Last spring, former music executive Michael Friedman’s wife stumbled on something amazing. The couple were preparing to sell their Connecticut home, and in the process of cleaning out the attic, hidden in a box of old contracts and other paperwork from Friedman’s former life, she found roughly 1,000 never-developed negatives. Captured on film through Friedman’s lens between 1969 and 1973 were some of rock music’s most enduring icons: Janis Joplin, Mick Jagger, Rita Coolidge, Todd Rundgren, Levon Helm. For upward of 40 years, Friedman had assumed the negatives were lost—but there they were, a time capsule of a bygone era in music history.
“I guess it’s kind of like waking up after a coma,” Friedman says of finding the negatives. “All of a sudden there was a flood of memories I haven’t even thought about for so long. It was wonderful, exhilarating to be transported back to my youth.”
What’s even better: the photos are good. Friedman was an amateur photographer, but being a manager at the time, he had an unusual amount of access to artists—not just in terms of proximity, but emotionally. He was part of the team, so he was able to photograph them from stage and backstage, capturing candid moments in stark black and white. A selection of the images will be on display in the exhibit Rock & Roll Legends, the Lost Negatives of Michael Friedman at the California Heritage Museum from April 14 through July 15.
In the 1960s, Friedman sort of stumbled into a career in the music industry. A self-described “mediocre, self-taught, left-handed drummer,” he played in bands during college, and would travel to L.A. on weekends to pound the pavement with his bandmates and try to sell their records to labels. After college, he landed a job in New York City with music publicist and manager John Kurland doing publicity for bands including the Bee Gees, Herman’s Hermits, Glen Campbell, and Paul Revere & the Raiders. During that time, he produced the record “Hello It’s Me” by a Philly band called the Nazz—it would later become a major hit when frontman Todd Rundgren re-recorded the track as a solo artist.
After Kurland passed away, Friedman signed on with folk-rock bigwig Albert Grossman. He recalls, “At the ripe old age of 25, I was working with a lot of big names like Dylan, the Band, and Janis Joplin. It was a lot different in those days. I was in the right place and right time. I loved all the music that Albert was working with—and it wasn’t hard to love that kind of music.”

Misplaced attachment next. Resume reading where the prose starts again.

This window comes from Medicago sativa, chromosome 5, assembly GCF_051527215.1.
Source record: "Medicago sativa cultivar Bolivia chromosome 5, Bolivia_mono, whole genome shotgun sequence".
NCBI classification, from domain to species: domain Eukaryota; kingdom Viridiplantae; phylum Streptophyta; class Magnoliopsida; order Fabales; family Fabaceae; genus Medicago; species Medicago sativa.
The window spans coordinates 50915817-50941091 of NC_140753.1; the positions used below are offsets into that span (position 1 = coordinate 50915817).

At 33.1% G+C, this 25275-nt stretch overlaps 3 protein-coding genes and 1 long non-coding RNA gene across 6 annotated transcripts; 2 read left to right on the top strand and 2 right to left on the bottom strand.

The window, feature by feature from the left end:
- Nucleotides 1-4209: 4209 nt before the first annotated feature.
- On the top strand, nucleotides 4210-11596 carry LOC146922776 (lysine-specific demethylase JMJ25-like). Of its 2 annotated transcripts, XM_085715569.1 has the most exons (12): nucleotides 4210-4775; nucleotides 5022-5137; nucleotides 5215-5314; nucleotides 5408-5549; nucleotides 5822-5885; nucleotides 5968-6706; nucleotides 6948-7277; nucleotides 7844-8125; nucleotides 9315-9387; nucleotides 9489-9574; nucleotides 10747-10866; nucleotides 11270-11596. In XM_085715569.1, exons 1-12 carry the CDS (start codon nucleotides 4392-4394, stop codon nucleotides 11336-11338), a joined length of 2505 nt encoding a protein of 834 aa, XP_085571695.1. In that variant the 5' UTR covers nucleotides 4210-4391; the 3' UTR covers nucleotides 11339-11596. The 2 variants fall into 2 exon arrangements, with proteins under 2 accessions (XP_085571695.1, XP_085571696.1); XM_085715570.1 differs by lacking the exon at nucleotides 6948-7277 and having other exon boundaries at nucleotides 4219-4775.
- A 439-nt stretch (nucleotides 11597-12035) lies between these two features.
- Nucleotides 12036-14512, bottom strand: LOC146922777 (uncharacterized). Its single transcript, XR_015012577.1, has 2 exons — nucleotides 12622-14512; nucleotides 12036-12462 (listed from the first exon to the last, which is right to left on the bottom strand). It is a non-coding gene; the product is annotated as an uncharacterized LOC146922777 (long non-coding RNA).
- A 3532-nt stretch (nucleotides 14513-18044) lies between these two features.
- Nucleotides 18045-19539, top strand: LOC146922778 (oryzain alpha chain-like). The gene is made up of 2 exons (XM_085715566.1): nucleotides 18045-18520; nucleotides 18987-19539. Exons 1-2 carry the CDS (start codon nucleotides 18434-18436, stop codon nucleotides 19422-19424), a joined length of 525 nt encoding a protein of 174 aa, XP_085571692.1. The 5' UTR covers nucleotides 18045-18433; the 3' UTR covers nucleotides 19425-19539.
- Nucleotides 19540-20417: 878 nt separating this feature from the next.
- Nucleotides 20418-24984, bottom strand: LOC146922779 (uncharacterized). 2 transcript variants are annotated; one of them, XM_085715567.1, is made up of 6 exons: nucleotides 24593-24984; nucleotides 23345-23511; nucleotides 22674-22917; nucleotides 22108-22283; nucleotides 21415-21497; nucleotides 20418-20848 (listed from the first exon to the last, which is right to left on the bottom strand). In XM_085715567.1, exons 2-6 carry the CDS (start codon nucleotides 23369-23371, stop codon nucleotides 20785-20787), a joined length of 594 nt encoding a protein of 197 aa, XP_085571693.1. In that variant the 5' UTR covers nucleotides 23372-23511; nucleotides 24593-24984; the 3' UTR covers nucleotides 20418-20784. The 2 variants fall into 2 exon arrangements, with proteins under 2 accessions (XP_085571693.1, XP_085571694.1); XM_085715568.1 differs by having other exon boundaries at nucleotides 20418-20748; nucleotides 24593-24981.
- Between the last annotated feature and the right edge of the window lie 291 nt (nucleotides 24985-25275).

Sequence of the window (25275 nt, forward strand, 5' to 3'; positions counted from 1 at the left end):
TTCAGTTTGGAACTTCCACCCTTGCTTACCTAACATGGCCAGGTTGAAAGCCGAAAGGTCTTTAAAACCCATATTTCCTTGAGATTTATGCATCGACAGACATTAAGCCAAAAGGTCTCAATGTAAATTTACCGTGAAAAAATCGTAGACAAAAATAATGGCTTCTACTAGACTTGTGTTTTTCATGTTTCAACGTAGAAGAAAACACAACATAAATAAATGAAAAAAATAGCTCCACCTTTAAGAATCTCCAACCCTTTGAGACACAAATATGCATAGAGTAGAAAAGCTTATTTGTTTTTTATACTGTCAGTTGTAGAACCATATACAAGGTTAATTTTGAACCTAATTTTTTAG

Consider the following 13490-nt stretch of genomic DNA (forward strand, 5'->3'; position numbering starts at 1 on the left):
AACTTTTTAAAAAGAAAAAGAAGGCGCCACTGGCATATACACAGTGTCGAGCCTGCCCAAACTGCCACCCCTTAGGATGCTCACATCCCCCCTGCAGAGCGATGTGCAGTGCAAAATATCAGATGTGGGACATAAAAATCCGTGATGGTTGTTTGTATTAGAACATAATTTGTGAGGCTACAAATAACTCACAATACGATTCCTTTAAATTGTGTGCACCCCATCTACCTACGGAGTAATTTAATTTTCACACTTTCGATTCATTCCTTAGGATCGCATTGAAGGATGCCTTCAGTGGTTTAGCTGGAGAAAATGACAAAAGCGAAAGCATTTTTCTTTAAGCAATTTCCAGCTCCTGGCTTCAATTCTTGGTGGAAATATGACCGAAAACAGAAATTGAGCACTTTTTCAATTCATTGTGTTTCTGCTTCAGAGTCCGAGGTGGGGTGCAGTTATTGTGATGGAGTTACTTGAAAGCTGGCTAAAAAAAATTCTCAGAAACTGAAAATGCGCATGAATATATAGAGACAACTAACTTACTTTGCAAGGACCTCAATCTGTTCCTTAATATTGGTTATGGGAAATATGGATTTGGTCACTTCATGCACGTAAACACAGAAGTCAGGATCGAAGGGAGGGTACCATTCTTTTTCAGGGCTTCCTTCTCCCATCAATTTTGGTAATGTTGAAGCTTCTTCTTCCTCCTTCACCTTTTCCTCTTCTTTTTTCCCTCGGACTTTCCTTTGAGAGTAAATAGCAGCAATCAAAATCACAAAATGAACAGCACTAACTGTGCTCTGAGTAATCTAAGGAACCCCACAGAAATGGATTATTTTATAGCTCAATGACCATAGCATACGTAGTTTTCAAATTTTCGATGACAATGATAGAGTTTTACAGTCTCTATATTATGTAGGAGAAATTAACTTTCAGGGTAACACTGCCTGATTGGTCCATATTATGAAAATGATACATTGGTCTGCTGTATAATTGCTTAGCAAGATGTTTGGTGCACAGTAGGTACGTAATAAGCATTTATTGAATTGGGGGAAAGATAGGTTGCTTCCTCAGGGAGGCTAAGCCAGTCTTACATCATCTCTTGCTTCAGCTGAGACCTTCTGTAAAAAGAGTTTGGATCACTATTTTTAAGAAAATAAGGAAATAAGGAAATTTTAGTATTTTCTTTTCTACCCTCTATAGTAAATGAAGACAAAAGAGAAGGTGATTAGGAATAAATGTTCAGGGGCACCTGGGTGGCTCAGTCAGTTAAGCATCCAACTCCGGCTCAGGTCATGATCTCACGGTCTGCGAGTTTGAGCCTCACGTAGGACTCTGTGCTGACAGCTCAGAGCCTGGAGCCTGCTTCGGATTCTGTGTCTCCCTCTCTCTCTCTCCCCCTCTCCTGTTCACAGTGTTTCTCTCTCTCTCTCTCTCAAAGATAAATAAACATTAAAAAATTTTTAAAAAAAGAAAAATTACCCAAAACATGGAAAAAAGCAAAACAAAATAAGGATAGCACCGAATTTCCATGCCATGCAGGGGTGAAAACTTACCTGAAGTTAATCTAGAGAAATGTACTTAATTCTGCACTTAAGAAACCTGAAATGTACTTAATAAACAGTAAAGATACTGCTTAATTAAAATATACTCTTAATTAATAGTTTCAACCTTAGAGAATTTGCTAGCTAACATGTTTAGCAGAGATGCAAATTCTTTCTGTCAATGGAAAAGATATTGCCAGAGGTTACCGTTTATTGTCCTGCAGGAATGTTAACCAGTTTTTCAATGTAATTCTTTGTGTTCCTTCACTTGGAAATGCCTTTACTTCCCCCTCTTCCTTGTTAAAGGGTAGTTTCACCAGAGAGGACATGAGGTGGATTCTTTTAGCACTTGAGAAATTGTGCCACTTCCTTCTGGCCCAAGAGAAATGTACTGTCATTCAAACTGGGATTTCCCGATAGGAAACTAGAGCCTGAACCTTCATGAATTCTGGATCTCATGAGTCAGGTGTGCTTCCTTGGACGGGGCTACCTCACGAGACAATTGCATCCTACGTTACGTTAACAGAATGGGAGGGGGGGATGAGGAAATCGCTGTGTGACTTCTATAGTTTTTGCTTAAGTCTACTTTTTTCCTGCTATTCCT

Inspired by a fashion photographer friend to dabble in picture making, Friedman would bring his camera along when he traveled from coast to coast attending concerts and hanging out with the artists he represented. “Having that ability to get close and get candids backstage gave me a chance to take pictures that were unusual for that time,” Friedman says. “Most of the photography being done professionally were album covers and publicity photos and so forth. A lot of the time the artist is posing; no one was ever posing for me. Hopefully they were not aware I was taking pictures most the time.
In one of the most stunning images is of Mick Jagger playing Madison Square Garden with the Stones in 1969. Wearing a long white scarf, Jagger seems to glow in the stage lights, while everything around him fades to black. It’s remarkably serene and intimate when, in fact, Friedman and Jagger were joined in the room by a crowd of thousands. Friedman recalls being just feet away from Jagger when he snapped the photo.
The California Heritage Museum exhibit features more than 60 of Friedman’s photos. Next, the images will go on to the Rock & Roll Hall of Fame in Cleveland, where they’ll become part of the permanent archive. “I’m not going to be inducted but, hey, I’ll be in the Rock & Roll Hall of Fame,” Friedman says with a laugh. “It’s all kind of been so unexpected and so much fun.”
Rock & Roll Legends, the Lost Negatives of Michael Friedman, the California Heritage Museum, 2612 Main St., Santa Monica; April 14-July 15, 2018
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